Health Care 2004: The Candidates Stake Out Positions

Published March 1, 2004

Managing editor’s note: Health care rates high on the list of issues taxpayers and voters want Presidential candidates to address during this year’s campaign. In the April 2003 issue of Health Care News, we offered an analysis of where the Democratic candidates stood on health care issues. Since then, Carol Moseley Braun, Wesley Clark, Dick Gephardt, and Joseph Lieberman have dropped out, and some candidates have more clearly defined their positions. Our update now includes the front-running Republican candidate.

President George W. Bush

In December 2003, the President signed landmark legislation reforming Medicare, creating a prescription drug program and tax-favored health savings accounts and increasing reimbursement rates to private HMOs enrolling Medicare beneficiaries. His current plan calls for additional tax breaks designed to help the insured, uninsured, and under-insured pay for health insurance premiums. Bush also was successful in directing $50 million to the states to help finance high-risk health insurance pools.

Howard Dean

Early in his campaign for the Democratic Party’s nomination, Dean proposed a national health care system, funded in part by a repeal of all the tax cuts passed by the Bush administration. As the former governor of Vermont, Dean points to his state as a model for his reform ideas. (This issue of Health Care News offers an in-depth look at the consequences of the reforms adopted in Vermont under Dean’s watch.)

As he did in Vermont, Dean would expand Medicaid to reach more low- and middle-income families and the working poor. He would offer tax credits to help middle-income workers buy insurance, similar to that offered through the Federal Employees Health Benefits Program (FEHBP), and he would pay 70 percent of insurance costs for people temporarily between jobs. He also would mandate employers extend COBRA benefits for an additional two months.

Wesley Clark

Taking a page from Dean’s book, Clark is promoting tax credits to subsidize insurance for children and young adults in low- and middle-income families. He hasn’t yet explained how his proposal differs from existing State Children’s Health Insurance Plans (SCHIP). Clark also champions access to “fairly priced premiums” in the Federal Employees Health Benefits Program (FEHBP) for Americans without job-based health insurance. He also wants to see a 70 percent tax credit to help the unemployed pay for insurance while they are between jobs.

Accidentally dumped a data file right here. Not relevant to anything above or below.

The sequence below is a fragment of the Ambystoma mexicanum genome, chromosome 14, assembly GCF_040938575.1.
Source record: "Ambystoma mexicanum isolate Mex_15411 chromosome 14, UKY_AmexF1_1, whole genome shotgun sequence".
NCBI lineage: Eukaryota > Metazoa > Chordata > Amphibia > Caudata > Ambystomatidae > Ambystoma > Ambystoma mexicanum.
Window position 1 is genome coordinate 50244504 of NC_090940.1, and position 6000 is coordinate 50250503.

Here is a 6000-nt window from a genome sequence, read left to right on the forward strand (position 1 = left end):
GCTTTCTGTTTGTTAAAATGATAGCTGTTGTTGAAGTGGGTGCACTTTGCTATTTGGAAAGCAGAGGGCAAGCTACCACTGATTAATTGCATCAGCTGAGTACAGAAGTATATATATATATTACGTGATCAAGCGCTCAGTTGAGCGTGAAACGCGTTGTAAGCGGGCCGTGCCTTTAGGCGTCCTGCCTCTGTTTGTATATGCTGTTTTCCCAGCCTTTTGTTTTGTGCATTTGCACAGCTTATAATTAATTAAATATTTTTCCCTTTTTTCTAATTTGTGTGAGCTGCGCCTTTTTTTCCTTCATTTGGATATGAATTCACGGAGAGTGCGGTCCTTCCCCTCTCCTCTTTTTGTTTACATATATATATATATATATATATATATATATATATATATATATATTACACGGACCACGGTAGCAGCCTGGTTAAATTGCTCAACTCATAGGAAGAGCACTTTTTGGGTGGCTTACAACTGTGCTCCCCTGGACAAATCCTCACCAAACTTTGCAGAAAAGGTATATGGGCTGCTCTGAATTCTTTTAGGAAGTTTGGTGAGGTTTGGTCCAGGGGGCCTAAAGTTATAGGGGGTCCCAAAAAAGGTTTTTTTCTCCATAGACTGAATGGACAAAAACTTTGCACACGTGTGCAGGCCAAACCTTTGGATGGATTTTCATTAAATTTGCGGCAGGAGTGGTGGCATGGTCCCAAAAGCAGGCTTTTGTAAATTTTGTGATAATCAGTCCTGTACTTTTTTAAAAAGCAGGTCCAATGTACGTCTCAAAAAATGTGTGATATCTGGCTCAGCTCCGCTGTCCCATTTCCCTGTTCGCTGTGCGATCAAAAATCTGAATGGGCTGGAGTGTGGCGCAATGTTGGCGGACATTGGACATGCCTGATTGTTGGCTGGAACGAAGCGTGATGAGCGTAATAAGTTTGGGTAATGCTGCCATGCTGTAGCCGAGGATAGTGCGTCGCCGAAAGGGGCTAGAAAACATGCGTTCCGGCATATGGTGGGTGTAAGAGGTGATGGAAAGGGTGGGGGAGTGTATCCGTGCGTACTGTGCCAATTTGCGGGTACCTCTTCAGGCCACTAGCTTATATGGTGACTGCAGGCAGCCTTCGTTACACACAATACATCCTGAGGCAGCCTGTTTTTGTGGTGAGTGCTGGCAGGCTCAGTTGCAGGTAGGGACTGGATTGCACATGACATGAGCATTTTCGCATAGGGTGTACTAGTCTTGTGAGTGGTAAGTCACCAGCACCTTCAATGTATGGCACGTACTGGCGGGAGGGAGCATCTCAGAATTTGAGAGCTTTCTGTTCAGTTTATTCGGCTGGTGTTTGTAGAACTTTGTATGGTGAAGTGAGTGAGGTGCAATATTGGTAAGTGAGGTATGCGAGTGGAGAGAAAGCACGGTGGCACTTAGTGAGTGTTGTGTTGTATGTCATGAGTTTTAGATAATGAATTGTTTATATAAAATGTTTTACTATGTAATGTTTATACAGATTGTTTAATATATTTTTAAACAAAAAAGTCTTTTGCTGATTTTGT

John Edwards

Edwards wants to provide health insurance for every child in America through health insurance and tax breaks for families earning less than $60,000 a year. Children from infancy through age 21 would be covered by a mandate requiring parents to purchase private health insurance on their children’s behalf or enroll them in a government program. Edwards also would expand eligibility for Medicare to age 55. He, too, supports a 70 percent tax credit to help people pay for insurance while between jobs.

John Kerry

Kerry suggests expanding the FEHBP to private citizens and extending eligibility for the SCHIP program to age 24. The unemployed would get a 75 percent tax credit to help pay for health insurance. Kerry endorses an undefined health insurance tax credit for small business and allowing persons as young as 55 to enroll in Medicare. He also proposes creating a loosely defined “rebate pool” to help businesses pay for the cost of providing catastrophic health care coverage for their employees. He has not addressed how the rebate pool would work in the 30 states that currently have high-risk pools for the medically uninsured and uninsurable.

Dennis Kucinich

Kucinich has said little about his health care reform plans, except that he would repeal all tax cuts for “the wealthiest Americans” and create a single-payer health care system of national health insurance.

Al Sharpton

Unique among the candidates, Sharpton is calling for a Constitutional amendment guaranteeing the right to health care of equal quality for everyone. He says he would establish a global budget of $400 billion a year to spend on a socialized, single-payer health care plan offering standardized benefits to all Americans. Each state would be allocated a share of the global budget, and the states would handle all administrative tasks, including claims processing and premium collection.

Conrad F. Meier is managing editor of Health Care News. His email address is [email protected].